But not all voters – even those on the left – were so optimistic. Giulio, a restaurant worker from Calabria who’s lived in Rome for many years, admitted that he’d voted for Marino in the first round in May because he thought “he could be the person to make things more equal”.

However, he said he wouldn’t be voting in the final round, claiming that Italians have lost their way in politics.  

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Who can vote in Italy’s elections?

With Italy's next general election scheduled for September 25th, who is eligible to vote - and how can those who are do so?

Who can vote in Italy's elections?

Who can vote in Italy?

For the upcoming election in September, the answer is simple: only Italian citizens are eligible to vote in Italy’s general elections.

Foreign EU nationals who are resident in Italy can register to vote in municipal and European parliamentary elections, but national elections are reserved for Italians only.

Until recently, not even all Italian adults could participate fully in the process: just last year, voters needed to be over the age of 25 to take part in senate elections.

That finally changed with a reform passed by parliament in July 2021. It’s now the case that any citizen over the age of 18 can vote for their representatives in both the lower house and the senate (both ballots are held at the same time).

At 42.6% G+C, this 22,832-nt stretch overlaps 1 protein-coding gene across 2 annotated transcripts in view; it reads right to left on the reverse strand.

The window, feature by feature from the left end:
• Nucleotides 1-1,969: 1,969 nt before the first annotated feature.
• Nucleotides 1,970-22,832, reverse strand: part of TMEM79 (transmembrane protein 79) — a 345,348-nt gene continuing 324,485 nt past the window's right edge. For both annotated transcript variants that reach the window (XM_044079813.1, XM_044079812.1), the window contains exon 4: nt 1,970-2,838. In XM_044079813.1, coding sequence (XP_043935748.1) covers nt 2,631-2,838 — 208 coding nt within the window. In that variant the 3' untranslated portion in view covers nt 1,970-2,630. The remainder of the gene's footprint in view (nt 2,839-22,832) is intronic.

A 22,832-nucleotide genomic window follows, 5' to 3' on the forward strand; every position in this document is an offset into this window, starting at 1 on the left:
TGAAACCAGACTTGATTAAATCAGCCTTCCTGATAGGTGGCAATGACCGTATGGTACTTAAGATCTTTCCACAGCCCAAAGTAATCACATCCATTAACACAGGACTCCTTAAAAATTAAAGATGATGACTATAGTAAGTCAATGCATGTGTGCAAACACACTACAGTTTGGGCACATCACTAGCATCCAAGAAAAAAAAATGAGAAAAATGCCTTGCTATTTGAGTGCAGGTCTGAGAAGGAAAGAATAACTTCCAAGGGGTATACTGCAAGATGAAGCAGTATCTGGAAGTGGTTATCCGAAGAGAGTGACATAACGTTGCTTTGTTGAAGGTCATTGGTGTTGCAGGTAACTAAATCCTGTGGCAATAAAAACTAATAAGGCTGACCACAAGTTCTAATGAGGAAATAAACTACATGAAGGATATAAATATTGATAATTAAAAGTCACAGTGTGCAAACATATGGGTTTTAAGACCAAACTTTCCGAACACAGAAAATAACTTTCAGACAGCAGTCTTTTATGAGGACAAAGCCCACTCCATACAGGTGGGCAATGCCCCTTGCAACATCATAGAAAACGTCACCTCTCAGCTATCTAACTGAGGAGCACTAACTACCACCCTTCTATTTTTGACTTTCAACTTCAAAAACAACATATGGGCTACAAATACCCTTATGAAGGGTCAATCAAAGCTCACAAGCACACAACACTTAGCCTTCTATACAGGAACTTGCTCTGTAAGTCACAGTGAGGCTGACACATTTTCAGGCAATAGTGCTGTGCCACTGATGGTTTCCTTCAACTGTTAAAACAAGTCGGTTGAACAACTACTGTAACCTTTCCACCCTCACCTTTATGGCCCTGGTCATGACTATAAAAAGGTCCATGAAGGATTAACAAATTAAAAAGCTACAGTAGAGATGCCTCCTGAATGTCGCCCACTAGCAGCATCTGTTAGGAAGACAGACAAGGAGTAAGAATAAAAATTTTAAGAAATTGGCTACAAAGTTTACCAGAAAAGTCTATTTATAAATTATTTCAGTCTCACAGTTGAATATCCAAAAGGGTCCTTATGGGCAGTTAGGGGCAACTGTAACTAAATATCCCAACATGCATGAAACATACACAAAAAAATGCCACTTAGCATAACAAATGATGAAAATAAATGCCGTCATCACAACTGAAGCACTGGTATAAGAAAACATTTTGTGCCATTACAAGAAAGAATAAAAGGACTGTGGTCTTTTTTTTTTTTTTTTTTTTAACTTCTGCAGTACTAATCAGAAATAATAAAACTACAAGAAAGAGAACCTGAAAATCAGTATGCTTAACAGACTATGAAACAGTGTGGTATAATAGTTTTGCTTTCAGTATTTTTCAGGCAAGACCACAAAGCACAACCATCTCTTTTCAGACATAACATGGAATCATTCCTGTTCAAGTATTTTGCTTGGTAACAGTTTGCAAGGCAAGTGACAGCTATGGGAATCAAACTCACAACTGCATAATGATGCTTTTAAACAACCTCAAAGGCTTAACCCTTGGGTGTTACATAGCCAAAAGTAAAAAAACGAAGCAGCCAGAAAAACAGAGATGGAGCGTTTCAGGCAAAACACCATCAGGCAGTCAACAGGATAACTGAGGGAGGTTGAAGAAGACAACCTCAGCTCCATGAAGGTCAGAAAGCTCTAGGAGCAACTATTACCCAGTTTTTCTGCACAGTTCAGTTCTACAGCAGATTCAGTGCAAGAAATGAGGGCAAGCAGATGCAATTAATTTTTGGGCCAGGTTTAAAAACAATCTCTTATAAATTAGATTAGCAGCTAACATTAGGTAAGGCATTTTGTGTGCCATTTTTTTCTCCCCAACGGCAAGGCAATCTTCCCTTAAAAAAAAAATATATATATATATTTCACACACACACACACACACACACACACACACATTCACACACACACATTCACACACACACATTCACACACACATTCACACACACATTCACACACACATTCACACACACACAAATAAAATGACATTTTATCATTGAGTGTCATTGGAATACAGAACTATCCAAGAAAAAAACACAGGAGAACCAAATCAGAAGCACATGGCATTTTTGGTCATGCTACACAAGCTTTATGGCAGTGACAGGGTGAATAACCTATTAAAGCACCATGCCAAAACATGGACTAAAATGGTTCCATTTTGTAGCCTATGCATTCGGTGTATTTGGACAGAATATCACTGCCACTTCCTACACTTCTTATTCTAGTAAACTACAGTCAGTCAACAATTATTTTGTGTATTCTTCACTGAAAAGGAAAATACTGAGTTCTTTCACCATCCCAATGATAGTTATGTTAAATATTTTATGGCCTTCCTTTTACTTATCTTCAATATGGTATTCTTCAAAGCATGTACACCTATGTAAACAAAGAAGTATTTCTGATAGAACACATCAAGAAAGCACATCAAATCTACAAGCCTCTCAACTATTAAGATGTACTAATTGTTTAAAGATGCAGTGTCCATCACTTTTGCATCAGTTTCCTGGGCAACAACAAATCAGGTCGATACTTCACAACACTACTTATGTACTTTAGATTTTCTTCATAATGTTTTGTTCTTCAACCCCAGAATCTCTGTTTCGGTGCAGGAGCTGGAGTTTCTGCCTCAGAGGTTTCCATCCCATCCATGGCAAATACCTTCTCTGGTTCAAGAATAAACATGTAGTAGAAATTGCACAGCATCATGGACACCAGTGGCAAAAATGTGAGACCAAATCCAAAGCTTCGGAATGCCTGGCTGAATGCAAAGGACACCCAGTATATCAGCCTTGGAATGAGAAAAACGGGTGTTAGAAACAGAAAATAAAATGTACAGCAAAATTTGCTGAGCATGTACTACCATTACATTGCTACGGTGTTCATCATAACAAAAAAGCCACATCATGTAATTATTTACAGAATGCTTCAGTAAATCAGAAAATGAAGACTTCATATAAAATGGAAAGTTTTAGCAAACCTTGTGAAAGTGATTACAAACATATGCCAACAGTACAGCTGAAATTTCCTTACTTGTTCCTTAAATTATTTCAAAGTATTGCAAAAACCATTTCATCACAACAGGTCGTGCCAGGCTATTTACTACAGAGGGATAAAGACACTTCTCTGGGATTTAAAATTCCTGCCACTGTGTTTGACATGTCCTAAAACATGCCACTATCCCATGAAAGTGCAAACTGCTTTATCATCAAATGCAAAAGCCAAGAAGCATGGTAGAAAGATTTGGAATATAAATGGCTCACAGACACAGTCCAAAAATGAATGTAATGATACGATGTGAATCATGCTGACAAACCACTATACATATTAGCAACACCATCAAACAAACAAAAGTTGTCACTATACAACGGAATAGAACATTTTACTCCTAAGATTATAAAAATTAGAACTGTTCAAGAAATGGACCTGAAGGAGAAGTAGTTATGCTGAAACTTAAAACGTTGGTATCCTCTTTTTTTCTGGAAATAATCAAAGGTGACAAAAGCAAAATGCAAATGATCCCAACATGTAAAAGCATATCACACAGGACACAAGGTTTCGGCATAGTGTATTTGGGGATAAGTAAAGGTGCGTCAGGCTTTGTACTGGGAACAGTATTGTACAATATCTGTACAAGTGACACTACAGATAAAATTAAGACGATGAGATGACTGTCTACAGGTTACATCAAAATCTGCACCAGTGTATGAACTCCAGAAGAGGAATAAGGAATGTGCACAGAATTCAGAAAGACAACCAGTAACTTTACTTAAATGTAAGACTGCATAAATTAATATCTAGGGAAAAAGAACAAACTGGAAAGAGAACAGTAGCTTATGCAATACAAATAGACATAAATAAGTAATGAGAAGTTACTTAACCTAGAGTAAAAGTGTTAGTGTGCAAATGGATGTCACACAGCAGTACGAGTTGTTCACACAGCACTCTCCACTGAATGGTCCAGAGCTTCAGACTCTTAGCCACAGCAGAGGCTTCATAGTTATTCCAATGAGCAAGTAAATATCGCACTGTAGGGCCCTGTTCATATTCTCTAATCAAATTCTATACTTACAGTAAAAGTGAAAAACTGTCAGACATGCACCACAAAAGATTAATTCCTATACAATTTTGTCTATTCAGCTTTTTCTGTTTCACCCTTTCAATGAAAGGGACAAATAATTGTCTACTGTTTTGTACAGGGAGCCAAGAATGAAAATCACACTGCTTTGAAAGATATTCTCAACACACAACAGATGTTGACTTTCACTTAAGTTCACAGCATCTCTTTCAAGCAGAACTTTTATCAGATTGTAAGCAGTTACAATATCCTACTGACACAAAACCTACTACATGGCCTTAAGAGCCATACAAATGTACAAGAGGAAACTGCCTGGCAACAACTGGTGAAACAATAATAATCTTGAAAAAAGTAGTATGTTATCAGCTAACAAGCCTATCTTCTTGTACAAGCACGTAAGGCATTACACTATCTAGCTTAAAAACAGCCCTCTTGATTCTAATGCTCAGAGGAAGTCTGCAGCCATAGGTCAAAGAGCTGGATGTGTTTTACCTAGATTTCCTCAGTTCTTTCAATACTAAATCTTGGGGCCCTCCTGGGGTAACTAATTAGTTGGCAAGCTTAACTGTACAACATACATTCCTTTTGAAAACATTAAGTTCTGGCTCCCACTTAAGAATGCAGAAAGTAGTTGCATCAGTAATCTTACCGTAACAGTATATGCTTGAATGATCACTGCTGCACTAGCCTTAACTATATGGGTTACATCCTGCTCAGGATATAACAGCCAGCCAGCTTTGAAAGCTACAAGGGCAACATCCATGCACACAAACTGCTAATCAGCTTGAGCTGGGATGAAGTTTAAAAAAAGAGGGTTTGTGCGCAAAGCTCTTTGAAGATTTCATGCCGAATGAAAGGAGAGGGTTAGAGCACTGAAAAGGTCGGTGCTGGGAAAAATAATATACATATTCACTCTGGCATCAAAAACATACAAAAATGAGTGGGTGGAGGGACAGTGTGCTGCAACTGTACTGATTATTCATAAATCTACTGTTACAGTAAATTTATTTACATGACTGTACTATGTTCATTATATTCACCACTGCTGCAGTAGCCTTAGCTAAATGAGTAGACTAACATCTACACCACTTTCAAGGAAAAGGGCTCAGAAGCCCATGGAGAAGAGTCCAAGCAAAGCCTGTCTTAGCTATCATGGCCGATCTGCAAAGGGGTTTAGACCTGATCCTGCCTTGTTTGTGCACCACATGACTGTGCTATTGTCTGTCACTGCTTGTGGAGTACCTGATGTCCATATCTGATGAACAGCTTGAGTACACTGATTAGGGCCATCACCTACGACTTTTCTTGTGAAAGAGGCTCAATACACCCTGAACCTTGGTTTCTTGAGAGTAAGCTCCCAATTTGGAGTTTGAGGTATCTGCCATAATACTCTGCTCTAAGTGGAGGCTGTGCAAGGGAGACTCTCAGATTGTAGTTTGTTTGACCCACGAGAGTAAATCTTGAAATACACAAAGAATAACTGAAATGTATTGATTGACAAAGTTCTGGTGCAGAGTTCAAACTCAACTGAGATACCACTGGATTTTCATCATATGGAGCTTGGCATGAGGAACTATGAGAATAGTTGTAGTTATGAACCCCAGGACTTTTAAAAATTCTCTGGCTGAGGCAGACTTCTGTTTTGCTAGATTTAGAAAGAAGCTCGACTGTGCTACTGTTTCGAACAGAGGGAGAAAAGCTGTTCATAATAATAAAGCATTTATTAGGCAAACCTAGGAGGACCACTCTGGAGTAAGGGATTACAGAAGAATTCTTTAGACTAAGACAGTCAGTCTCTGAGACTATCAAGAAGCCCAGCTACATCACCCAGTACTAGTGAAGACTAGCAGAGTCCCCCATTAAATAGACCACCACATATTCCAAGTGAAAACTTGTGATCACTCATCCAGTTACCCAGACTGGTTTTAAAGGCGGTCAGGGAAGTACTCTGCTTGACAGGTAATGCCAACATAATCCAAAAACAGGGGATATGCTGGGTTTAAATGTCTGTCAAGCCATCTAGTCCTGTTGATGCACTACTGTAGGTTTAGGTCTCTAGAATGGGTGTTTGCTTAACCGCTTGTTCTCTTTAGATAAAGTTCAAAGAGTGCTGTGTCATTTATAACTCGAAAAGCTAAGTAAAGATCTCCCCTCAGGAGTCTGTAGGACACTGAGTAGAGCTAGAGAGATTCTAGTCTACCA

READ ALSO: An introductory guide to the Italian political system

You don’t need to be resident in Italy to vote; Italian citizens living abroad can register to vote via post.

In fact, Italy is unusual in assigning a set number of MPs and senators to ‘overseas constituencies’ that represent the interests of Italians abroad.

These constituencies are split into four territories: a) Europe; b) South America; c) Northern and Central America; d) Africa, Asia, Oceania and Antarctica. Each zone gets at least one MP and one senator, with the others distributed in proportion to the number of Italian residents.

Up until recently, there were as many as 12 MPs and six senators dedicated to overseas constituencies. This will drop to eight MPs and four senators from September, thanks to another reform enacted in late 2020.

READ ALSO: Why has Italy’s government collapsed in the middle of summer?

How can you vote?